Eagle approves funding help for Eagle Pool and Ice Rink improvements | VailDaily.com

Eagle approves funding help for Eagle Pool and Ice Rink improvements

Town Council agrees to kick in $3 million to Mountain Recreation project over period of 20 years

From left: Eagle Town Council members Geoff Grimmer, Mikel “Pappy” Kerst, Mayor Scott Turnipseed and David Gaboury and Janet Bartnik listen to staff comment Tuesday night in Eagle.
Kelli Duncan/kduncan@vaildaily.com

The Eagle Town Council passed a resolution Tuesday granting funding support for major improvements to the Eagle Pool and Ice Rink as long as voters approve of the idea come November.

The town will kick in $3 million to the Mountain Recreation project over a period of 20 years or $150,000 per year, according to the resolution.

Mountain Recreation conducted a survey to gauge public interest in improvements to the pool and ice rink in 2019 and polled voters again in April of this year, the organization’s executive director Janet Bartnik said in an interview Wednesday.

From this data, the district gathered that voters are only willing to pitch in their taxpayer dollars to support the project up to a certain threshold, Bartnik said.

The official referendum that will appear on the November ballot requests the ability to levy a new tax and voters do not want this to be the sole source of funding for the $80 million of planned improvements to Mountain Rec facilities, she said. This number includes $42 million for the expansion of the pool and ice rink as well as upgrades to other facilities in Gypsum and Edwards.

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“These capital projects are something that we cannot afford to do within the funding that we already have existing, and our surveys have told us that folks don’t want to see us do this by ourselves,” Bartnik said.

The organization is striving to come up with $20 million in support from local governmental entities, nonprofits and private donors. If all goes according to plan, the November ballot initiative will ask voters who reside within the Mountain Recreation taxing district to cover the remaining $60 million needed for the project.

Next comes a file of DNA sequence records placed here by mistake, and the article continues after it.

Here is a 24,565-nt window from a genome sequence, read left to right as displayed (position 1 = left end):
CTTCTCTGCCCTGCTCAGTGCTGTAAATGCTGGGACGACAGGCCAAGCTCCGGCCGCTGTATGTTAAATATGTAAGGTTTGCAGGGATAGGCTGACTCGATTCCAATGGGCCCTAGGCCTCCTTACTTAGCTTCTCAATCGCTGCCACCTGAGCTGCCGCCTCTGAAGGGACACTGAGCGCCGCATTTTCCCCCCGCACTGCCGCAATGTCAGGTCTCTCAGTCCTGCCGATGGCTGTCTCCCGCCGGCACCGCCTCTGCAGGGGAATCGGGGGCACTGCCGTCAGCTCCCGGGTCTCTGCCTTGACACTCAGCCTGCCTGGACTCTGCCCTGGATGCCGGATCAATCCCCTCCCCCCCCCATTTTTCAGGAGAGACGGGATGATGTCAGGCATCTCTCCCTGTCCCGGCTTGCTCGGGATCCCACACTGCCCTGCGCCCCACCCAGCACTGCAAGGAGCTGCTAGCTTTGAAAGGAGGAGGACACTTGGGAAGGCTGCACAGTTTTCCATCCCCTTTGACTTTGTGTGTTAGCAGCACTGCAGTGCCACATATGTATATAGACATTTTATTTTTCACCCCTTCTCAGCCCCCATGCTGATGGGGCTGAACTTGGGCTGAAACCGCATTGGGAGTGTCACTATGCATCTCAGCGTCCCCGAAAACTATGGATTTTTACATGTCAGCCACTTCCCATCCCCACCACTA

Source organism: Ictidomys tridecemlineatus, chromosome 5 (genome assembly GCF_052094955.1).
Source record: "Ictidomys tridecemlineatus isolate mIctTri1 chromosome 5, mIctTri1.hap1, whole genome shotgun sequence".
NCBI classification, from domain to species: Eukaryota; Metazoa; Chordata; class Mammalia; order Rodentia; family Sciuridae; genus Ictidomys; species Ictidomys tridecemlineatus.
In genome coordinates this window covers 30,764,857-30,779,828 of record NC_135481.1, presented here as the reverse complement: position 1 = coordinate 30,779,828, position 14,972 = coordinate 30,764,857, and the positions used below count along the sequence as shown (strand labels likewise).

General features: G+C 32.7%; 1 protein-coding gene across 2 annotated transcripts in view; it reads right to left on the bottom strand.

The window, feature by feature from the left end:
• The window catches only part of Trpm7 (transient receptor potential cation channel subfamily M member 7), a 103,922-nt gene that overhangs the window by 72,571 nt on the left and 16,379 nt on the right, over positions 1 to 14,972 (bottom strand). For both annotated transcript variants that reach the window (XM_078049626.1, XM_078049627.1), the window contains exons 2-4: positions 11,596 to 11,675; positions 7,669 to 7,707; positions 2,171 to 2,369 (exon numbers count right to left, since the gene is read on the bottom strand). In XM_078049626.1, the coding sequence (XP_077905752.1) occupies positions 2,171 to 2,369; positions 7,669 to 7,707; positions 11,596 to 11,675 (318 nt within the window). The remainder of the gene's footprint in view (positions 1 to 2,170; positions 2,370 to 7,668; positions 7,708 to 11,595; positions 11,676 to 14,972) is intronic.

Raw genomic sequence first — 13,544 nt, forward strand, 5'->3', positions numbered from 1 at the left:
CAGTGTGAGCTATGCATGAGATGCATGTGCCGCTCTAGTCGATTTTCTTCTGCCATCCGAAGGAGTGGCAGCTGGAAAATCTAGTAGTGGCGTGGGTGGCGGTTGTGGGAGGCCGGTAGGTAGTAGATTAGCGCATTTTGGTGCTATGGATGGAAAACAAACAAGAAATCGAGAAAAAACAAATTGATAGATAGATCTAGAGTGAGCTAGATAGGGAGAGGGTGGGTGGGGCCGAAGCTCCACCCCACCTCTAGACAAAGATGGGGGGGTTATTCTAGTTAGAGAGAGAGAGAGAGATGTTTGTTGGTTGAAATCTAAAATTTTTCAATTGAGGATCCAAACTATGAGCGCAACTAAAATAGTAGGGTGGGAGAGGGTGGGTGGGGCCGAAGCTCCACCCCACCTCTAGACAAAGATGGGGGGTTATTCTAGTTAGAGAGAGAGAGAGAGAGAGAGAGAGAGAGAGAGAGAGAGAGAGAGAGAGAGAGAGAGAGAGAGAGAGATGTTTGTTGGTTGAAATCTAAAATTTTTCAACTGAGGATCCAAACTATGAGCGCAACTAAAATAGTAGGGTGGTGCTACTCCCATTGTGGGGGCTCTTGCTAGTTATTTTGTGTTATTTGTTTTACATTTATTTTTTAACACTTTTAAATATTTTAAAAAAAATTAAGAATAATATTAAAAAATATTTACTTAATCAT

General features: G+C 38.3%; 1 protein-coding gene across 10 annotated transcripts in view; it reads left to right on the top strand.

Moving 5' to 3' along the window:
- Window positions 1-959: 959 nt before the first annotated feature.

“We’re working really hard to bring the number down so that it’s a more palatable figure for the community,” Bartnik said.

Bartnik, who is also a member of the Eagle Town Council, said Tuesday was a big win. She recused herself from the vote.

All other Eagle Town Council members voted in favor of the resolution to support the project except for council member Matt Solomon, who said he did not feel comfortable pitching in money from Eagle taxpayers before the November vote.

“I voted no because I don’t want to see us allocate funding for another tax-based government entity for a project that hasn’t yet been approved by the voters,” Solomon said Wednesday.

Even if the referendum passes, Solomon said he still has reservations about the idea.

“[Mountain Rec is] financed by taxpayer dollars. The town is financed by taxpayer dollars,” he said. “Our financing is to work on our core services. Their financing is for their core services. At a very high level, we should not be mixing our budgets. We should maximize the use of taxpayer dollars.”

In a community the size of Eagle County, it is normal for multiple taxing bodies to partner on large, more costly projects such as this one, Bartnik said.

“In such a small community, I think there are very few large capital projects that are done without partnerships in order to bring things to fruition that are assets to the community,” she said.

If the November referendum passes, the town of Eagle will enter into an intergovernmental agreement with Mountain Recreation, which will establish the terms and conditions of the town’s $3 million contribution, according to the resolution passed Tuesday.

Mountain Rec has put in a similar ask to the Gypsum Town Council, which will put the matter to a vote at a budget hearing in the coming weeks, Bartnik said.

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